Slashing budget to pay for nursing school

  1. 10
    Now that you are in school, have you cut back on spending? How are you paying for school?



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    SopranoKris, sharpeimom, matt1924, and 7 others like this.
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  3. 11 Comments so far...

  4. 3
    Well..... the first semester is all paid for. So before second semester, I have to sell my house and hope there is enough equity to pay for the rest of nursing school, and get a part time job... and pray that working and school will be possible for me. Up to now, the pre reqs for two years have cost thousands, out of pocket. It's tough when FAFSA doesn't take into account that you have a mortgage and car payment! Not one dime of federal grants for me, and my school doesn't participate in the federal student loan program. But I'll see this through, you betcha. One way or another.
    SoontobeaRN, WideOpenHeart, and kmwk like this.
  5. 2
    Good luck, with desire, dedication, guts and god you will make it through. I'm in the same boat, had to pay for everything myself and it does suck that the government doesn't count our necessary expenses like mortgage and car payments, but where there is a will we find a way.
    WideOpenHeart and lorirn2b like this.
  6. 1
    I'm 19 and live with my parents, so thankfully my only bills are phone and car insurance/gas. As far as college goes, I actually get money back every semester. I get about $1.1k from FAFSA (pell grant), and $2k every semester from the Cherokee Nation (I'm native American) provided I do 20 hours of volunteer work every semester. I know I'm lucky to be in this situation and commend those of y'all who make major sacrifices to get through nursing school
    WideOpenHeart likes this.
  7. 0
    I'm 1/16 cherokee, does that help???
  8. 1
    Quote from lorirn2b
    I'm 1/16 cherokee, does that help???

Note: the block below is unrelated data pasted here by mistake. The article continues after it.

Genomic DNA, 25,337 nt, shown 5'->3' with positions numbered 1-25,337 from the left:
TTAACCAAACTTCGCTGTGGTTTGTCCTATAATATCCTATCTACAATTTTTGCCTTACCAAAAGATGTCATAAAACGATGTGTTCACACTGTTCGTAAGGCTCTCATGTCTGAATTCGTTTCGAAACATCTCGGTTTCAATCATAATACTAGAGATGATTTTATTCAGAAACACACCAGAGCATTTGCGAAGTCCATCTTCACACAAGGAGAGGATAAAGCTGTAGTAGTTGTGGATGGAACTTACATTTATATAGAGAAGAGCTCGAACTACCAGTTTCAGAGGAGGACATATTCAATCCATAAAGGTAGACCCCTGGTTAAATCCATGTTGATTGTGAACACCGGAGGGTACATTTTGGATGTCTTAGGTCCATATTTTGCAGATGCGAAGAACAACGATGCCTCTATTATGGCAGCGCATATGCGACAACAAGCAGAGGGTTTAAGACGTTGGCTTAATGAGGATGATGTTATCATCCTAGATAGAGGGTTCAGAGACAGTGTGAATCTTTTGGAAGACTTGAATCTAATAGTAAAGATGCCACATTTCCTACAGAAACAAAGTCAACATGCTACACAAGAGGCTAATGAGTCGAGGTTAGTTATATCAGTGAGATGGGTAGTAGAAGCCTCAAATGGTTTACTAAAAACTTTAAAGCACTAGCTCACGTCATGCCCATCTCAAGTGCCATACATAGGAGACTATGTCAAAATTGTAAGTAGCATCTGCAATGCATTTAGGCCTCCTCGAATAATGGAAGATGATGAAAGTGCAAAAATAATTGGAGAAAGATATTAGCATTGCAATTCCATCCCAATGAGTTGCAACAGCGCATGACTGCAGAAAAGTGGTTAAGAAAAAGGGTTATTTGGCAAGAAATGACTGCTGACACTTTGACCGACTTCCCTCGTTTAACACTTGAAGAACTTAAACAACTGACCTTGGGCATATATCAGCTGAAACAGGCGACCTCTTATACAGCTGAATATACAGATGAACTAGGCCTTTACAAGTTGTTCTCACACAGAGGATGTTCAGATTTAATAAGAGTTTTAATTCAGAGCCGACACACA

Haha. If you live in Oklahoma, you should seriously check out the undergrad scholarships. But yeah I am pretty sure you have to live in one of like sixteen counties in Oklahoma, mostly in the NE part of the state.
    lorirn2b likes this.
  9. 0
    I was very lucky to get a scholarship that pays full tuition and fees for both years of my ADN program. My state also offers a grant for up to $2000 a year for people over 24 who are continuing their education. I also applied for several small foundation scholarships that pay anywhere for $250 to $1000 a semester. I'm still waiting on my award letter to see if I received any of them.
  10. 1
    Quote from lorirn2b
    Well..... the first semester is all paid for. So before second semester, I have to sell my house and hope there is enough equity to pay for the rest of nursing school, and get a part time job... and pray that working and school will be possible for me. Up to now, the pre reqs for two years have cost thousands, out of pocket. It's tough when FAFSA doesn't take into account that you have a mortgage and car payment! Not one dime of federal grants for me, and my school doesn't participate in the federal student loan program. But I'll see this through, you betcha. One way or another.
    It's a lot to sell your home. Could you refinance at a lower rate to bring your mortgage down. Take in another nursing student in your home.

    Sell the car, and buy a used one. You won't have payments.

    If you have a pension, you could take a loan of off that. It has the lowest rate.

    Try and get the lowest interest rate for all of your bills. This will save you a lot of money.
    lorirn2b likes this.
  11. 0
    Sounds trite maybe, but before you put your house on the market, talk with one of the financial aid offices both at your school and at your bank. They're called by different names in different states, but a savings and loan or dollar bank or a thrift and savings (just three names they go by) frequently offer lower or no fees and have more relaxed lending requirements than traditional banks do.

    You will have to open a checking or a savings account to be able to borrow or get a mortgage, but what the heck? Check it out.
  12. 0
    Some of the private schools have options where if you work for the school, you may get a break on tuition. They also have hospitals that pay for tuition and books in exchange for working for them afterwards.


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